You Be the Judge About This New Pairing of Robert Duvall and Robert Downey, Jr.

Director: DAVID DOBKIN/2014

In The Godfather, Robert Duvall played Tom Hagen, the unofficial son of Don Vito Corleone, and lawyer for the family.  In his early years, Robert Downey, Jr. played the real life part of a delinquent, in and out of jail, and to the point where he was uninsurable to even make a film.  And if you were to take these two narratives and flip them on their collective heads, you’d end up with the characters we experience in their new collaborative effort, The Judge.

Duvall is no longer Tom Hagen, but here, has grown into a respectful judge named Joseph Palmer.  Having served on the bench for 42 years (incidentally that would take us back to 1972 which is the year of The Godfather), Judge Palmer has just lost his beloved wife of 50 years. The judge is also quite estranged from his middle son, Hank (Downey, Jr.).  Hank (like Downey in real life) has turned himself around from the juvenile delinquent he once was.  Having graduated #1 in his class at Northwestern, Hank is a hot-shot Chicago lawyer who has long since left his old, small-town Indiana home behind.

After hearing of his mom’s death, Hank leaves his daughter and soon-to-be-ex-wife in Chicago to make the trip back home and say goodbye to his mother.  But going back home is fraught with opportunities for old grievances to resurface between father and son, and with Hank and his 2 brothers.

When Hank is on the plane to head home after being reminded again that he and his father are oil and water, he gets a phone call that means he’ll be sticking around a bit longer….his dad, the judge, is being investigated for killing a man by running him down with his car. Can the Judge’s hot-shot attorney son get him out of this mess? Are they willing to set aside a lifetime of grievances to work together?

Up to this point, the plot smacks of a cliched buddy picture mixed with a possible intriguing legal entanglement.  And in lesser hands, that is exactly what this would have become. Fortunately, Robert Duvall and Robert Downey, Jr. are not interested in doing the typical “buddy” picture.  This is a film that strives to be a character driven narrative of a family battling their own demons as they collectively try to move past a lot of hurt and pain that they have inflicted upon each other over the years.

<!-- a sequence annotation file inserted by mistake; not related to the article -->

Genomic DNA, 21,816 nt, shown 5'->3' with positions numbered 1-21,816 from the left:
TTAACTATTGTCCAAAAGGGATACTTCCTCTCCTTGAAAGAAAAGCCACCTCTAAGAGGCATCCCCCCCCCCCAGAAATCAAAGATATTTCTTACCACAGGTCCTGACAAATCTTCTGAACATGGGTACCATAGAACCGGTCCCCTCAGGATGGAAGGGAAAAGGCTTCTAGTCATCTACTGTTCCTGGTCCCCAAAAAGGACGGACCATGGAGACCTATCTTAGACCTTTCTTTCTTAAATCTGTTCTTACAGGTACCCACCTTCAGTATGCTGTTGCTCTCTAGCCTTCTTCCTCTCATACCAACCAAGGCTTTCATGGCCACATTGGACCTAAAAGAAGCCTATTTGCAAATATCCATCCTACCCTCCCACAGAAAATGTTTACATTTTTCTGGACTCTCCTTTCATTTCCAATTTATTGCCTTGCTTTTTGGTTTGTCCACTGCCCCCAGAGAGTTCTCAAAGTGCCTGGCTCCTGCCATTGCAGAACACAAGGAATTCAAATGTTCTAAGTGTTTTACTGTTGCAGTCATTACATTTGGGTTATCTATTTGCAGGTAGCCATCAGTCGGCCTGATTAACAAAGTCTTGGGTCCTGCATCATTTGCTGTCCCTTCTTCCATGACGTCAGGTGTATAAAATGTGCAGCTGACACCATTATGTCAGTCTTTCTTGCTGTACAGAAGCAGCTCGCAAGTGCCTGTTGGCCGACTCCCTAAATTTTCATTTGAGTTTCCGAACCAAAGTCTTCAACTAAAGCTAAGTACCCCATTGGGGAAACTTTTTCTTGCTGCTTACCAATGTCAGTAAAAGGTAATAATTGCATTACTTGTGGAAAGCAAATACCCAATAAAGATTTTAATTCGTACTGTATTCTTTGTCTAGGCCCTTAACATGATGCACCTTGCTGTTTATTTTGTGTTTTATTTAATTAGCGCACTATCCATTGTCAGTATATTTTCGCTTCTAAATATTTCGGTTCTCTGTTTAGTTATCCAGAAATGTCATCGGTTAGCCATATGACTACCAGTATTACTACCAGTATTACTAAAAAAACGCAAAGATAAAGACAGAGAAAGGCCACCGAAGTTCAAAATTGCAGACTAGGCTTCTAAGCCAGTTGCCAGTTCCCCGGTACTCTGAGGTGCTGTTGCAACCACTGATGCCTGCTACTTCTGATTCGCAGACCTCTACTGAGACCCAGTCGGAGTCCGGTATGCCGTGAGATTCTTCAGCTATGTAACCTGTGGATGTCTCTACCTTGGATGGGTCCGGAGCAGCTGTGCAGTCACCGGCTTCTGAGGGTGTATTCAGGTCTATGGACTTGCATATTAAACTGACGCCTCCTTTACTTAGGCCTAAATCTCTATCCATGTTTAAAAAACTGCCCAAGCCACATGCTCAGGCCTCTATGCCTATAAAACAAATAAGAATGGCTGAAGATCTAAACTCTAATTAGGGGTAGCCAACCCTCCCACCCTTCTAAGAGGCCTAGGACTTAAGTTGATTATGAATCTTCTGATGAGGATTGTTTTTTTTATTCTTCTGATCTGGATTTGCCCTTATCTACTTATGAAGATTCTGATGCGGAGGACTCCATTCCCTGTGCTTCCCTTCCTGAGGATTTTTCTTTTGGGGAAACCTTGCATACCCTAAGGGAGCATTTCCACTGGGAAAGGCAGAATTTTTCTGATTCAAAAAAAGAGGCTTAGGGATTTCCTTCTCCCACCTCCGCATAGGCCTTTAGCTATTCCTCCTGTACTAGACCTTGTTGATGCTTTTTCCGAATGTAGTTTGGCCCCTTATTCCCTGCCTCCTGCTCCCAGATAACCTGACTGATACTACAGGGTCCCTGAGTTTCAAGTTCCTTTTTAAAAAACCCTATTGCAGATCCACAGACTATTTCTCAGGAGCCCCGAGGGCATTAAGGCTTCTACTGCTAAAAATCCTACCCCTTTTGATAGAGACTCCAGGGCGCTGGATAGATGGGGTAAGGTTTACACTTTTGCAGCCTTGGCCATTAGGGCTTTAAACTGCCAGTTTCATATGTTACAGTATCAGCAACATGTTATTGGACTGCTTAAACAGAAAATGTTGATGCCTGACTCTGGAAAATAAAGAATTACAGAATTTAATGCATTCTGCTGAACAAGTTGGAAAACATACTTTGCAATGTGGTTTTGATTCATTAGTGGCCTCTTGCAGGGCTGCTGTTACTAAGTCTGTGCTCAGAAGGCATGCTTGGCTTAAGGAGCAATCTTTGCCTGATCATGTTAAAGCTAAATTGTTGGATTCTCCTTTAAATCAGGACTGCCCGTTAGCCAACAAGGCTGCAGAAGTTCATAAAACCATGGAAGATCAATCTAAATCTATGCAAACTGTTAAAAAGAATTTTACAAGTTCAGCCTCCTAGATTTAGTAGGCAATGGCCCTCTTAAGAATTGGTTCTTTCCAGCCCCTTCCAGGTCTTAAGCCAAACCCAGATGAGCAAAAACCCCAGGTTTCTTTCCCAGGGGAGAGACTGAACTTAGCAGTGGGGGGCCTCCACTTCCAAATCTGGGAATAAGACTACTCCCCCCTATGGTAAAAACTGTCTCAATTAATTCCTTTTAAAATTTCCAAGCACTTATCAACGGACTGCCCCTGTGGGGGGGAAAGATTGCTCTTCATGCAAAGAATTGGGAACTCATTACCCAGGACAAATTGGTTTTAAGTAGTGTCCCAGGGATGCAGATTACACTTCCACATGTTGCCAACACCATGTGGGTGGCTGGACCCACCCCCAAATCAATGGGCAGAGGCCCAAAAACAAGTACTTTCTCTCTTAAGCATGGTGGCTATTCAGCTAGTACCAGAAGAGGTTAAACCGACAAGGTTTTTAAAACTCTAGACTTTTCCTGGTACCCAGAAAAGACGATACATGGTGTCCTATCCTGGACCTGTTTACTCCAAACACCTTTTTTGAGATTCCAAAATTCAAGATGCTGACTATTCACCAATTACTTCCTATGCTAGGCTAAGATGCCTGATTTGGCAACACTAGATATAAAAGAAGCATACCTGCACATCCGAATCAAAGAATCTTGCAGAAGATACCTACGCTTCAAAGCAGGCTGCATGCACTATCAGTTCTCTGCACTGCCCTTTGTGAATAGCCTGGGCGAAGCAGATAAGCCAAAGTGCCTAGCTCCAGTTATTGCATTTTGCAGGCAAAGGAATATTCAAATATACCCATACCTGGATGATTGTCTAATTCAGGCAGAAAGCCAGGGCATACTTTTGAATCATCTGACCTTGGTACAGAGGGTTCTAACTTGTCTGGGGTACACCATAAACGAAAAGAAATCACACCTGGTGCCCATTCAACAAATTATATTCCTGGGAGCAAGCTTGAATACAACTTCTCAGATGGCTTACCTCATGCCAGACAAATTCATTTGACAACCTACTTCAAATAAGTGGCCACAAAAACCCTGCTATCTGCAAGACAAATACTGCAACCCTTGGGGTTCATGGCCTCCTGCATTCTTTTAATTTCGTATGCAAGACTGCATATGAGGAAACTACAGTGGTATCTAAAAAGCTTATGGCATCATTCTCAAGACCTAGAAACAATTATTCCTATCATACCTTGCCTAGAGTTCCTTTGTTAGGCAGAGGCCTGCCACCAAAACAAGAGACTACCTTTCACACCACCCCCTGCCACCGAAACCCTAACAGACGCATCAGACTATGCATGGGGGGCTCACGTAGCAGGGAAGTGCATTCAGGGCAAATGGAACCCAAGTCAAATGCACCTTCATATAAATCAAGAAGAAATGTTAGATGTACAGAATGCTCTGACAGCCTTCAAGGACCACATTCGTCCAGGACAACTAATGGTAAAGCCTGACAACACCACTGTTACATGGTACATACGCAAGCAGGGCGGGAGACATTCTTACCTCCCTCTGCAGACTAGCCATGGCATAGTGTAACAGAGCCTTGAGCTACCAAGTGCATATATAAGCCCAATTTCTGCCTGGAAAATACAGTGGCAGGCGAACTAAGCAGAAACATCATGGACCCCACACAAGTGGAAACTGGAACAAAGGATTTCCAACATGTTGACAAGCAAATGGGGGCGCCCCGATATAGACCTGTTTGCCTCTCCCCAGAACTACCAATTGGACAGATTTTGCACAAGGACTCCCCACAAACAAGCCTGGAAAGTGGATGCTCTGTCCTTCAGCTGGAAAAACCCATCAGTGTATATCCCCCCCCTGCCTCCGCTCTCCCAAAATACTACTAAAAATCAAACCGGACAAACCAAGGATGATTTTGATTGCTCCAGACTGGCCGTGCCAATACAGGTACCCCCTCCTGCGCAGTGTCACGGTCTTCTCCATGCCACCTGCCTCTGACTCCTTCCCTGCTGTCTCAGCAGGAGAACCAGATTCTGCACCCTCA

Glen Palmer (Vincent D’Onofrio-Men in Black, Full Metal Jacket), Hank’s older brother was once a pro-scouted baseball star whose potential career was sidelined when Hank rolled the car with both of them in it. Now, Glen is relegated to running his own car shop.  Jeremy Strong (Lincoln, Zero Dark Thirty) plays Dale, the youngest brother who has some mental issues and is known for his carrying around of a classic styled video camera.  Also, populating the town is Hank’s old high school flame, Samantha (Vera Farmiga-The Conjuring, Safe House) who has never left but is still working in the same old diner.

Much of Hank’s relationships, both family and friends, are seen through his lens of looking back and wondering why they didn’t take his path in life which consisted of “getting out”.  Getting out, away from his overbearing judge of a father who once had him locked up as a juvenile; getting out of a relationship that threatened to tie him down; getting out of a town where he’d never climb high enough to win his father’s approval. Getting out is what mattered….why have so many of his family and friends chosen to stay? And yet, with his father being prosecuted by a competent and ambitious prosecutor (Billy Bob Thornton-Sling Blade, Monster’s Ball), it is finally a reason for Hank to stick around and see if he might find a reason to stay and see something through for the right reasons.

His father, Joseph, is the toughest client Hank has ever defended.  For most cases, Hank could take the money and defend people he cared nothing about.  Now, in his father’s former courtroom, hen has to start having a respect for the law itself, and not just the results that come by manipulating it.  His father’s desire to stick to the integrity of the law rather than be declared innocent just because they “won the case” strikes at the heart of the conflict that exists between them.

The Judge becomes an entertaining drama and character based story while dangling the carrot of an intriguing courtroom thriller just beyond our reach.  This film never becomes an intriguing case as much as an intriguing movie about healing.  With a run-time that is about 25 minutes too long, there are several sequences that could have been trimmed to keep the courtroom tension a little tighter.

All in all, The Judge is entertaining, and a showcase for two charismatic talents like Downey, Jr. and Duvall to play to their former real-life and fictional selves.  And just like if Tom Hagen had found his way out of the Corleone family business, and just as Downey, Jr. has found himself sober, and on top of his professional career, The Judge looks to give two characters their shot of redemption.  A case of art imitating life, informing new art.  You be the judge.